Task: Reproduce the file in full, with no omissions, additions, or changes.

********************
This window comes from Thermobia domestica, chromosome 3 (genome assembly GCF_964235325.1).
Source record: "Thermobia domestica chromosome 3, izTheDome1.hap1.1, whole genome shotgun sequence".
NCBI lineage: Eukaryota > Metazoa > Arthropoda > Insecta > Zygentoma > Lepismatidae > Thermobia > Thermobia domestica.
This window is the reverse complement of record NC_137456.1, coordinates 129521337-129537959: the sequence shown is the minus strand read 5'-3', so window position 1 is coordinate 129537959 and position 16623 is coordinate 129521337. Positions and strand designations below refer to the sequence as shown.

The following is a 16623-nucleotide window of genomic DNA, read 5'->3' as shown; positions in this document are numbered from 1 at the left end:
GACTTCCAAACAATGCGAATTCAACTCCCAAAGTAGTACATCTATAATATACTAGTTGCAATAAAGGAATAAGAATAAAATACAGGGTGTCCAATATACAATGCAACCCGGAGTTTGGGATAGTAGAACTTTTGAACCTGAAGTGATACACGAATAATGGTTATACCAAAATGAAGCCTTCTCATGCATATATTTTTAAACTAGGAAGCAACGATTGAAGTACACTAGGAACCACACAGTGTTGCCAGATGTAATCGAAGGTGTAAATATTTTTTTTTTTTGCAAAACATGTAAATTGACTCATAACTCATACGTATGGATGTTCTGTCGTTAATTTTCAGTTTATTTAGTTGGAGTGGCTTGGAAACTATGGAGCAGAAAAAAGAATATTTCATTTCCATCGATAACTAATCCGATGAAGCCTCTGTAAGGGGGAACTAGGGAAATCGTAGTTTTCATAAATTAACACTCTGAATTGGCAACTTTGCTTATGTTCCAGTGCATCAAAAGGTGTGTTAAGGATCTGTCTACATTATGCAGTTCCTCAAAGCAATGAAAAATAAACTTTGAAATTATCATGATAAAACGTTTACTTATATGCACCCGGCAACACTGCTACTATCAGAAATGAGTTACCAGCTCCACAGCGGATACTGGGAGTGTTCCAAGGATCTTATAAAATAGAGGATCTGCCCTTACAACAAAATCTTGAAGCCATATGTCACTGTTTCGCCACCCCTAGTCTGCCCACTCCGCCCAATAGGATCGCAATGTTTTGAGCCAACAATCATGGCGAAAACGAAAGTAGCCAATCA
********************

This window comes from Thermobia domestica, chromosome 3 (genome assembly GCF_964235325.1).
Source record: "Thermobia domestica chromosome 3, izTheDome1.hap1.1, whole genome shotgun sequence".
NCBI lineage: Eukaryota > Metazoa > Arthropoda > Insecta > Zygentoma > Lepismatidae > Thermobia > Thermobia domestica.
This window is the reverse complement of record NC_137456.1, coordinates 129521337-129537959: the sequence shown is the minus strand read 5'-3', so window position 1 is coordinate 129537959 and position 16623 is coordinate 129521337. Positions and strand designations below refer to the sequence as shown.

The following is a 16623-nucleotide window of genomic DNA, read 5'->3' as shown; positions in this document are numbered from 1 at the left end:
GACTTCCAAACAATGCGAATTCAACTCCCAAAGTAGTACATCTATAATATACTAGTTGCAATAAAGGAATAAGAATAAAATACAGGGTGTCCAATATACAATGCAACCCGGAGTTTGGGATAGTAGAACTTTTGAACCTGAAGTGATACACGAATAATGGTTATACCAAAATGAAGCCTTCTCATGCATATATTTTTAAACTAGGAAGCAACGATTGAAGTACACTAGGAACCACACAGTGTTGCCAGATGTAATCGAAGGTGTAAATATTTTTTTTTTTTGCAAAACATGTAAATTGACTCATAACTCATACGTATGGATGTTCTGTCGTTAATTTTCAGTTTATTTAGTTGGAGTGGCTTGGAAACTATGGAGCAGAAAAAAGAATATTTCATTTCCATCGATAACTAATCCGATGAAGCCTCTGTAAGGGGGAACTAGGGAAATCGTAGTTTTCATAAATTAACACTCTGAATTGGCAACTTTGCTTATGTTCCAGTGCATCAAAAGGTGTGTTAAGGATCTGTCTACATTATGCAGTTCCTCAAAGCAATGAAAAATAAACTTTGAAATTATCATGATAAAACGTTTACTTATATGCACCCGGCAACACTGCTACTATCAGAAATGAGTTACCAGCTCCACAGCGGATACTGGGAGTGTTCCAAGGATCTTATAAAATAGAGGATCTGCCCTTACAACAAAATCTTGAAGCCATATGTCACTGTTTCGCCACCCCTAGTCTGCCCACTCCGCCCAATAGGATCGCAATGTTTTGAGCCAACAATCATGGCGAAAACGAAAGTAGCCAATCA